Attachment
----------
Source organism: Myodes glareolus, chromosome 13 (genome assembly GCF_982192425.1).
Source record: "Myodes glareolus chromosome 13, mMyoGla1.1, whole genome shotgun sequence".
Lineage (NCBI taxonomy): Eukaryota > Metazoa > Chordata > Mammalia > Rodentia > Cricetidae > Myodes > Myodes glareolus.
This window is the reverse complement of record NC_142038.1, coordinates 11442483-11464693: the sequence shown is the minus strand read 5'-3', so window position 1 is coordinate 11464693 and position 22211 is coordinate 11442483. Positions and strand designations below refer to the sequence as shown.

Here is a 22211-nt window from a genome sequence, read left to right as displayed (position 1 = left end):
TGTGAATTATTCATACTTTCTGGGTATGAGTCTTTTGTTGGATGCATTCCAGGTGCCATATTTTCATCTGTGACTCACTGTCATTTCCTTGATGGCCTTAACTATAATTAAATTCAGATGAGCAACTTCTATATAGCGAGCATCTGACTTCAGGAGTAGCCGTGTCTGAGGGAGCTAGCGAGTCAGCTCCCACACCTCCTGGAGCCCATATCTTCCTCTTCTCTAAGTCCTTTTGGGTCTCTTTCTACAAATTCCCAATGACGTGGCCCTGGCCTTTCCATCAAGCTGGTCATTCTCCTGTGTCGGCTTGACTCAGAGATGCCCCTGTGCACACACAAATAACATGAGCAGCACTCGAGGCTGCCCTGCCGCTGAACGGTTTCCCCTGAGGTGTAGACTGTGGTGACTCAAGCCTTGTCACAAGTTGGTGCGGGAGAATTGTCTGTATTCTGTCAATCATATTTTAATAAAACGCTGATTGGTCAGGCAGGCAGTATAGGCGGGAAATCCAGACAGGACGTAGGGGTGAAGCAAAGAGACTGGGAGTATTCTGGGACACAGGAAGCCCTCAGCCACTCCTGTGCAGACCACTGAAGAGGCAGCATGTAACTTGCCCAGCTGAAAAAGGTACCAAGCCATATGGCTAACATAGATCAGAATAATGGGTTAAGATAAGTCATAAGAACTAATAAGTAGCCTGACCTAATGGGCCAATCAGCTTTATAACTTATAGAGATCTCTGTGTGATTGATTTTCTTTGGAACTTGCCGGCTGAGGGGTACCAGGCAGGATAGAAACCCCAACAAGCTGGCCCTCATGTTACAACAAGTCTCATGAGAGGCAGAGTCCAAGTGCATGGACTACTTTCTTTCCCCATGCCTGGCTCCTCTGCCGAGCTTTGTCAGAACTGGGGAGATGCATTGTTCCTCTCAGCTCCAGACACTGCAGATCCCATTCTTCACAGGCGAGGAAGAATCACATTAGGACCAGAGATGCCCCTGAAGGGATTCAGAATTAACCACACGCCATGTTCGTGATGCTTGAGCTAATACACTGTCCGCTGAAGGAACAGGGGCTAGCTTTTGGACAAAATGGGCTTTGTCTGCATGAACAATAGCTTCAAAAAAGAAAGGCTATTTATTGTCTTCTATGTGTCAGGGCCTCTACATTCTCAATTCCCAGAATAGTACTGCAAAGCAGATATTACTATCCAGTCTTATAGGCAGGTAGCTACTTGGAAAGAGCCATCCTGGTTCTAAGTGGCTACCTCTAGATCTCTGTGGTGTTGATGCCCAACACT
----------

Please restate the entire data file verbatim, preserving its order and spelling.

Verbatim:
Source organism: Myodes glareolus, chromosome 13 (genome assembly GCF_982192425.1).
Source record: "Myodes glareolus chromosome 13, mMyoGla1.1, whole genome shotgun sequence".
Lineage (NCBI taxonomy): Eukaryota > Metazoa > Chordata > Mammalia > Rodentia > Cricetidae > Myodes > Myodes glareolus.
This window is the reverse complement of record NC_142038.1, coordinates 11442483-11464693: the sequence shown is the minus strand read 5'-3', so window position 1 is coordinate 11464693 and position 22211 is coordinate 11442483. Positions and strand designations below refer to the sequence as shown.

Here is a 22211-nt window from a genome sequence, read left to right as displayed (position 1 = left end):
TGTGAATTATTCATACTTTCTGGGTATGAGTCTTTTGTTGGATGCATTCCAGGTGCCATATTTTCATCTGTGACTCACTGTCATTTCCTTGATGGCCTTAACTATAATTAAATTCAGATGAGCAACTTCTATATAGCGAGCATCTGACTTCAGGAGTAGCCGTGTCTGAGGGAGCTAGCGAGTCAGCTCCCACACCTCCTGGAGCCCATATCTTCCTCTTCTCTAAGTCCTTTTGGGTCTCTTTCTACAAATTCCCAATGACGTGGCCCTGGCCTTTCCATCAAGCTGGTCATTCTCCTGTGTCGGCTTGACTCAGAGATGCCCCTGTGCACACACAAATAACATGAGCAGCACTCGAGGCTGCCCTGCCGCTGAACGGTTTCCCCTGAGGTGTAGACTGTGGTGACTCAAGCCTTGTCACAAGTTGGTGCGGGAGAATTGTCTGTATTCTGTCAATCATATTTTAATAAAACGCTGATTGGTCAGGCAGGCAGTATAGGCGGGAAATCCAGACAGGACGTAGGGGTGAAGCAAAGAGACTGGGAGTATTCTGGGACACAGGAAGCCCTCAGCCACTCCTGTGCAGACCACTGAAGAGGCAGCATGTAACTTGCCCAGCTGAAAAAGGTACCAAGCCATATGGCTAACATAGATCAGAATAATGGGTTAAGATAAGTCATAAGAACTAATAAGTAGCCTGACCTAATGGGCCAATCAGCTTTATAACTTATAGAGATCTCTGTGTGATTGATTTTCTTTGGAACTTGCCGGCTGAGGGGTACCAGGCAGGATAGAAACCCCAACAAGCTGGCCCTCATGTTACAACAAGTCTCATGAGAGGCAGAGTCCAAGTGCATGGACTACTTTCTTTCCCCATGCCTGGCTCCTCTGCCGAGCTTTGTCAGAACTGGGGAGATGCATTGTTCCTCTCAGCTCCAGACACTGCAGATCCCATTCTTCACAGGCGAGGAAGAATCACATTAGGACCAGAGATGCCCCTGAAGGGATTCAGAATTAACCACACGCCATGTTCGTGATGCTTGAGCTAATACACTGTCCGCTGAAGGAACAGGGGCTAGCTTTTGGACAAAATGGGCTTTGTCTGCATGAACAATAGCTTCAAAAAAGAAAGGCTATTTATTGTCTTCTATGTGTCAGGGCCTCTACATTCTCAATTCCCAGAATAGTACTGCAAAGCAGATATTACTATCCAGTCTTATAGGCAGGTAGCTACTTGGAAAGAGCCATCCTGGTTCTAAGTGGCTACCTCTAGATCTCTGTGGTGTTGATGCCCAACACT